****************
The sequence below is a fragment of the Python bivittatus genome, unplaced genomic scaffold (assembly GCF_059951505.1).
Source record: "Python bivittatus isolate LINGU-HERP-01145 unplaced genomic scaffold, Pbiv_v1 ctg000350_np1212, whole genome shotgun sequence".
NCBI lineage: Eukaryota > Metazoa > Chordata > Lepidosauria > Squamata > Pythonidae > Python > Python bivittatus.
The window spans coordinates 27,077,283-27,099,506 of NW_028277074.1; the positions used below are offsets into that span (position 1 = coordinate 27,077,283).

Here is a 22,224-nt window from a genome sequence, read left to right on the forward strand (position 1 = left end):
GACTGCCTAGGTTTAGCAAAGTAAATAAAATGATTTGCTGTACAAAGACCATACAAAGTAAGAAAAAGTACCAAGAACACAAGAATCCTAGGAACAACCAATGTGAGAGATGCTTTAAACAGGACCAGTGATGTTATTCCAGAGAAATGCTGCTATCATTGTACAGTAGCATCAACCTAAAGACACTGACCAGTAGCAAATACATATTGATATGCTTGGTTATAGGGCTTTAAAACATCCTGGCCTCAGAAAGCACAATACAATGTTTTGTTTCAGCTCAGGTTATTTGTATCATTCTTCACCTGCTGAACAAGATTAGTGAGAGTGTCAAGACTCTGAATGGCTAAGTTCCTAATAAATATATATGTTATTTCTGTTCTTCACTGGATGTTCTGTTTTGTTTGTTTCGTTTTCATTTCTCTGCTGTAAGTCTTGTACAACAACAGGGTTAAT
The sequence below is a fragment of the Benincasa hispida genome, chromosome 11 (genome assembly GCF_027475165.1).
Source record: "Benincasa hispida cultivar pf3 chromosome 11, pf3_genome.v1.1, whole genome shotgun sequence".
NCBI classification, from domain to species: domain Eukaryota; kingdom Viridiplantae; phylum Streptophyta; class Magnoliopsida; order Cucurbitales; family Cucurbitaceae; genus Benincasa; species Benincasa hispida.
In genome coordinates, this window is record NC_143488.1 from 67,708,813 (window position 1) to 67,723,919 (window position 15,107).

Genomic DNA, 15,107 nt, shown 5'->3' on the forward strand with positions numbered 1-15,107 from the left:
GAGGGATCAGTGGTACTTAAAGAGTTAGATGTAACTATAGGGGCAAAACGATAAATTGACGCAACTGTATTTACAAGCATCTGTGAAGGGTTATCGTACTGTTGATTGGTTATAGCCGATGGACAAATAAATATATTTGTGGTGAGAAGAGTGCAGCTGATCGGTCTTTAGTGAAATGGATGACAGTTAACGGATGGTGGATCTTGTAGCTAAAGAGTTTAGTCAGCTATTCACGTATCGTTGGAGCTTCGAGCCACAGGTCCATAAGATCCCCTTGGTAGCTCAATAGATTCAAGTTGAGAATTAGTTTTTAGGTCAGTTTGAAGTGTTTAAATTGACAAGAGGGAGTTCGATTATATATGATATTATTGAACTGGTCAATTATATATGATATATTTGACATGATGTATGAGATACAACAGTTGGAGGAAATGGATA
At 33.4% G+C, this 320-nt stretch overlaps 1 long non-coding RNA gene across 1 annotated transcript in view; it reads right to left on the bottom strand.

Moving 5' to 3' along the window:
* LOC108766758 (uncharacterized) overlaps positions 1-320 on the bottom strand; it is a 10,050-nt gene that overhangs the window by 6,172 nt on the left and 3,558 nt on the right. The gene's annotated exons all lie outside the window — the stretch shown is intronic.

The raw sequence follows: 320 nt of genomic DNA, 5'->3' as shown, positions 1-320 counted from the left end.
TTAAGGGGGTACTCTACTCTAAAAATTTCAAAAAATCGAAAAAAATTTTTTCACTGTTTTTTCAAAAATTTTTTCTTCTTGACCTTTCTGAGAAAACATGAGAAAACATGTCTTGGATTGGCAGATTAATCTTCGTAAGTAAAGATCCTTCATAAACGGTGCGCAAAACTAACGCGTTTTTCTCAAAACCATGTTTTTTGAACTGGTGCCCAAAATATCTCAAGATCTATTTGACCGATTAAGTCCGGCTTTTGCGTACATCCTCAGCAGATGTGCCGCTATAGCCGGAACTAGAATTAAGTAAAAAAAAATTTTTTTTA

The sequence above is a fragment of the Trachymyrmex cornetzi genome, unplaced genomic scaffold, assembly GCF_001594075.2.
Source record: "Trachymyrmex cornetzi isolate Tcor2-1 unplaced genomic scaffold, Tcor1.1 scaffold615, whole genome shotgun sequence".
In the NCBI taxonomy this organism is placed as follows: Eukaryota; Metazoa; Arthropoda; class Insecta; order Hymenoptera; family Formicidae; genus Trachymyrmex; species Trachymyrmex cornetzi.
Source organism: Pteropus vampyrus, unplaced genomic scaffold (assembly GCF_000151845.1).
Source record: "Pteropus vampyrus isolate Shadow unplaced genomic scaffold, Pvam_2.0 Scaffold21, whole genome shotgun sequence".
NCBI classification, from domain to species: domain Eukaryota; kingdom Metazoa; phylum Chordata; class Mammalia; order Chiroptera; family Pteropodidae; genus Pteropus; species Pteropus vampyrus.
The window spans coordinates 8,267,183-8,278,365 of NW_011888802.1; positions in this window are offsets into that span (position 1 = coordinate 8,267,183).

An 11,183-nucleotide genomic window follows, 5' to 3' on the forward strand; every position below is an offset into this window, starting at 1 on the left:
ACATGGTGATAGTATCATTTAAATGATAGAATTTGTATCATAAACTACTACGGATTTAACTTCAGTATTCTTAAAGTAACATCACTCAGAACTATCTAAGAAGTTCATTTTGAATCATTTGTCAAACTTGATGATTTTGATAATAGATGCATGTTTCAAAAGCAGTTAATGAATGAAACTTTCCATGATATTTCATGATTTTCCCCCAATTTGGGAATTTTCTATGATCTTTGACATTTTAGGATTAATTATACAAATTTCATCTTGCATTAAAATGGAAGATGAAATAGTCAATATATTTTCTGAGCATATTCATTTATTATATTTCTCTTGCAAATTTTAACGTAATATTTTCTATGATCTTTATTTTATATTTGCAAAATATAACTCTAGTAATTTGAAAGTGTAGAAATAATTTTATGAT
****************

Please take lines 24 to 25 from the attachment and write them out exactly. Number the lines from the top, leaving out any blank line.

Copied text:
The window spans coordinates 8,267,183-8,278,365 of NW_011888802.1; positions in this window are offsets into that span (position 1 = coordinate 8,267,183).

An 11,183-nucleotide genomic window follows, 5' to 3' on the forward strand; every position below is an offset into this window, starting at 1 on the left: